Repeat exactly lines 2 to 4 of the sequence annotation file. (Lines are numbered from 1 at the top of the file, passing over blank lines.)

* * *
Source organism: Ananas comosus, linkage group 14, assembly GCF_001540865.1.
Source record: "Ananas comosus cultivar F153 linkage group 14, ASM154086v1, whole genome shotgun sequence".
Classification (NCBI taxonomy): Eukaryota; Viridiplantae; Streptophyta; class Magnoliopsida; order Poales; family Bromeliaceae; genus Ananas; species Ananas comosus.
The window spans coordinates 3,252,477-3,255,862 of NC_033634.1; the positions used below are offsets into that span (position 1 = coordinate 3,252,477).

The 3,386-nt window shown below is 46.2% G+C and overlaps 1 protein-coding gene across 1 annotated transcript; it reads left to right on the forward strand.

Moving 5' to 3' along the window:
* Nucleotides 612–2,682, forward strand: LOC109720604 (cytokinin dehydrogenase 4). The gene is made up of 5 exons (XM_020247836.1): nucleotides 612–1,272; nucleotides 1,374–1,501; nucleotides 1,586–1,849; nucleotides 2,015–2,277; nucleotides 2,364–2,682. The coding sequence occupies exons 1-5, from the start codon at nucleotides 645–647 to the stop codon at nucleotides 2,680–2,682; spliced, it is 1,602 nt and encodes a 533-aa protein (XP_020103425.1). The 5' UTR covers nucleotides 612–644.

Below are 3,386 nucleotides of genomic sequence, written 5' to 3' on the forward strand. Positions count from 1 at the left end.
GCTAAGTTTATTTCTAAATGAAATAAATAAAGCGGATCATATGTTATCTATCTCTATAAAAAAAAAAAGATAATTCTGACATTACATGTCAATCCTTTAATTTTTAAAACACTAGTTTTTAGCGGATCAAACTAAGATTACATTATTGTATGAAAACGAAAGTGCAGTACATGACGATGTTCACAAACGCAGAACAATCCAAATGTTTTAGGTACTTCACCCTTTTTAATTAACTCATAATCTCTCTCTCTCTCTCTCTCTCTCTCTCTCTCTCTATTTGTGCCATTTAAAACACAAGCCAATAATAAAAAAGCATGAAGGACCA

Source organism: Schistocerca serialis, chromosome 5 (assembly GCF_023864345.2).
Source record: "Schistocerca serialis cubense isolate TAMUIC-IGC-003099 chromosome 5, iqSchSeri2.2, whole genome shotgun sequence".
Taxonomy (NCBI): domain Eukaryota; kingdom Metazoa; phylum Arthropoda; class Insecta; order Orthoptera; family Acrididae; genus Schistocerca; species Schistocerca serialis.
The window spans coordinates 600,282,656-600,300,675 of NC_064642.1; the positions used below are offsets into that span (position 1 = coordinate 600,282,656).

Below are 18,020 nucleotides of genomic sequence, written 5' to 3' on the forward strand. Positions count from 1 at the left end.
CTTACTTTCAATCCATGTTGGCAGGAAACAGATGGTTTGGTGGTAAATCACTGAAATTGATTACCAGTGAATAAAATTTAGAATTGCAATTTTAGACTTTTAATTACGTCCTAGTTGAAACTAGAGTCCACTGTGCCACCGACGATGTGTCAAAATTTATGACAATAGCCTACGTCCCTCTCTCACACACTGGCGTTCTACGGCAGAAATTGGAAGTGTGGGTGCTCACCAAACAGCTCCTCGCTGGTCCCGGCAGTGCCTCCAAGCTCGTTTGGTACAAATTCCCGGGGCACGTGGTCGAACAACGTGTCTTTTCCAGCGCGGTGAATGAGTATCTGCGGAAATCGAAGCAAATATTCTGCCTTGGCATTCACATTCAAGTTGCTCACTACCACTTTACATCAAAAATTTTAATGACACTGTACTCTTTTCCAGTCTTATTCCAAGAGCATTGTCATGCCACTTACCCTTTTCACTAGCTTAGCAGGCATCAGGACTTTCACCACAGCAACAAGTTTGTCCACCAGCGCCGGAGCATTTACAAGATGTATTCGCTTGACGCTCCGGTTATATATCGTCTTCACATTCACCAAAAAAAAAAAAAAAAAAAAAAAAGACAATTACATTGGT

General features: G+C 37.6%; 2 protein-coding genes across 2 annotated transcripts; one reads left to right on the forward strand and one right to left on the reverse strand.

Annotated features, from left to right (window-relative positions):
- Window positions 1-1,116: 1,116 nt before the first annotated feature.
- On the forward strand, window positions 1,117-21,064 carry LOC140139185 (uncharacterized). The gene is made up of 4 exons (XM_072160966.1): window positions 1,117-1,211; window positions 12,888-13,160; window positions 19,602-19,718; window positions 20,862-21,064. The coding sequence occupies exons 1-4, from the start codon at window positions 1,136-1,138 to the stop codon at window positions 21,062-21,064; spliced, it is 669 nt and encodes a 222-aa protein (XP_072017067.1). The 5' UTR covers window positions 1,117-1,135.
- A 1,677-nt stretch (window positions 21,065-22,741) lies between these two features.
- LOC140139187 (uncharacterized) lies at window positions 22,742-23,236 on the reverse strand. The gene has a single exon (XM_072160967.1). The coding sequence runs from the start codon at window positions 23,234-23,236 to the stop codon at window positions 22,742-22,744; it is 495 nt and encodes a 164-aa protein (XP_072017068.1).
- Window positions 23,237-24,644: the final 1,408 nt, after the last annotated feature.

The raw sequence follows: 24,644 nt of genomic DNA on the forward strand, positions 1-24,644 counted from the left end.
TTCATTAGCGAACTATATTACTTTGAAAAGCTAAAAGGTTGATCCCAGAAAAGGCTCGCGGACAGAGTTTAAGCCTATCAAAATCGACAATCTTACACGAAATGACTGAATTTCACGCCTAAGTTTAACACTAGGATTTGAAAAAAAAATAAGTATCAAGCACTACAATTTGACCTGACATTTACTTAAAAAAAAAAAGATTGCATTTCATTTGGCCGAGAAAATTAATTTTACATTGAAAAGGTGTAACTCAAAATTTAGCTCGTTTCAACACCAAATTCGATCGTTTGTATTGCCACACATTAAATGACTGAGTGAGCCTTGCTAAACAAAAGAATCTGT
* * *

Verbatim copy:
Source record: "Ananas comosus cultivar F153 linkage group 14, ASM154086v1, whole genome shotgun sequence".
Classification (NCBI taxonomy): Eukaryota; Viridiplantae; Streptophyta; class Magnoliopsida; order Poales; family Bromeliaceae; genus Ananas; species Ananas comosus.
The window spans coordinates 3,252,477-3,255,862 of NC_033634.1; the positions used below are offsets into that span (position 1 = coordinate 3,252,477).